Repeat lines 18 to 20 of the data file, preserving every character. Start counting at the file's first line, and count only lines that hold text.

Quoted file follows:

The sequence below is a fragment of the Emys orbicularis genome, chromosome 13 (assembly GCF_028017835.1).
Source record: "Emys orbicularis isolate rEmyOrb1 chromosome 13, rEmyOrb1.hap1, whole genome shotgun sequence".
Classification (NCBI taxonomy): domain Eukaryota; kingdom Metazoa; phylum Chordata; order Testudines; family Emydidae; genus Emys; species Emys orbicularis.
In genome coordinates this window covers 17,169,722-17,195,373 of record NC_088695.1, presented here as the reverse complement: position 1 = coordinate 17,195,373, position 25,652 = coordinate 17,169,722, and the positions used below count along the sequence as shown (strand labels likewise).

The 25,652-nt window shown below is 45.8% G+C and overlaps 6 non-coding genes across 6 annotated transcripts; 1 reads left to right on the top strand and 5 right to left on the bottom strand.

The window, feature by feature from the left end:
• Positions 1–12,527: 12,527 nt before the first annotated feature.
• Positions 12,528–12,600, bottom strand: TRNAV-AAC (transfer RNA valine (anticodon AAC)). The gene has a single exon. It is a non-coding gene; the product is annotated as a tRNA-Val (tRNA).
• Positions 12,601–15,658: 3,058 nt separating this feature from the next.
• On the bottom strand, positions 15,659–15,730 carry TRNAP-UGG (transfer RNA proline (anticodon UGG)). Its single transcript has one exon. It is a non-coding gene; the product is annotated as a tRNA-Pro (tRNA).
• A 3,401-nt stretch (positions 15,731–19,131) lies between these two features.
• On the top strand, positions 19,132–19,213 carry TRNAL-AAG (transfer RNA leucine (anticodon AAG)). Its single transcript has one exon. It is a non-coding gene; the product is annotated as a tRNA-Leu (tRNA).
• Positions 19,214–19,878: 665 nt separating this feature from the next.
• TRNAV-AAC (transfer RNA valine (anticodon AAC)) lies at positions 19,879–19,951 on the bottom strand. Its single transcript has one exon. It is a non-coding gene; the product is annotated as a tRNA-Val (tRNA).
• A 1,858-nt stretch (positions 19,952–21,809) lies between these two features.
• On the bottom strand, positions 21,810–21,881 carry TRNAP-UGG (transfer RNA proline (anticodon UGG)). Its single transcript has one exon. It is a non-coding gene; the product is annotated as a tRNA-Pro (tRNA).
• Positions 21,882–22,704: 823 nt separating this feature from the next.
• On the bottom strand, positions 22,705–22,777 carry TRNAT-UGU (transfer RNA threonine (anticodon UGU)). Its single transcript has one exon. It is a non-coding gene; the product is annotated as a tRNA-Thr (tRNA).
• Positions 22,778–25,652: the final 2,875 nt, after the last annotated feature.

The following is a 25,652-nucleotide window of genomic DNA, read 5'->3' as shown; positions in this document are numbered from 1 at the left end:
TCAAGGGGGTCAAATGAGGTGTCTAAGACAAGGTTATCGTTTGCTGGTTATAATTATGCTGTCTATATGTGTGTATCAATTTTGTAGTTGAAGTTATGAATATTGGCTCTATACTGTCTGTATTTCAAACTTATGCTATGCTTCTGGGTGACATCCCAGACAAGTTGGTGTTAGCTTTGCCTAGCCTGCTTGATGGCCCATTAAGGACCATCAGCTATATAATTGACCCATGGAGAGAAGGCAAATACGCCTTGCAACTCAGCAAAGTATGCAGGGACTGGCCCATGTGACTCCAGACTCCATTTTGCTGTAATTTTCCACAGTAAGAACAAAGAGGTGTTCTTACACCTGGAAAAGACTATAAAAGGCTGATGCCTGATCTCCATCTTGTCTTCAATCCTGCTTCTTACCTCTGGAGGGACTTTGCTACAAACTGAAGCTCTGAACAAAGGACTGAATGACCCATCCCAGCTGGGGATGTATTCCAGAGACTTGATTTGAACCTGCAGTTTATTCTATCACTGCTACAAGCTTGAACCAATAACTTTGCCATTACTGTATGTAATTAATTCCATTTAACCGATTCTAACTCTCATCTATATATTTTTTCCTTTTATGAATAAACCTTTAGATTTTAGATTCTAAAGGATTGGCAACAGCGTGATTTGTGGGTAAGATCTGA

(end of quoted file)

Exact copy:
• On the bottom strand, positions 22,705–22,777 carry TRNAT-UGU (transfer RNA threonine (anticodon UGU)). Its single transcript has one exon. It is a non-coding gene; the product is annotated as a tRNA-Thr (tRNA).
• Positions 22,778–25,652: the final 2,875 nt, after the last annotated feature.

The following is a 25,652-nucleotide window of genomic DNA, read 5'->3' as shown; positions in this document are numbered from 1 at the left end: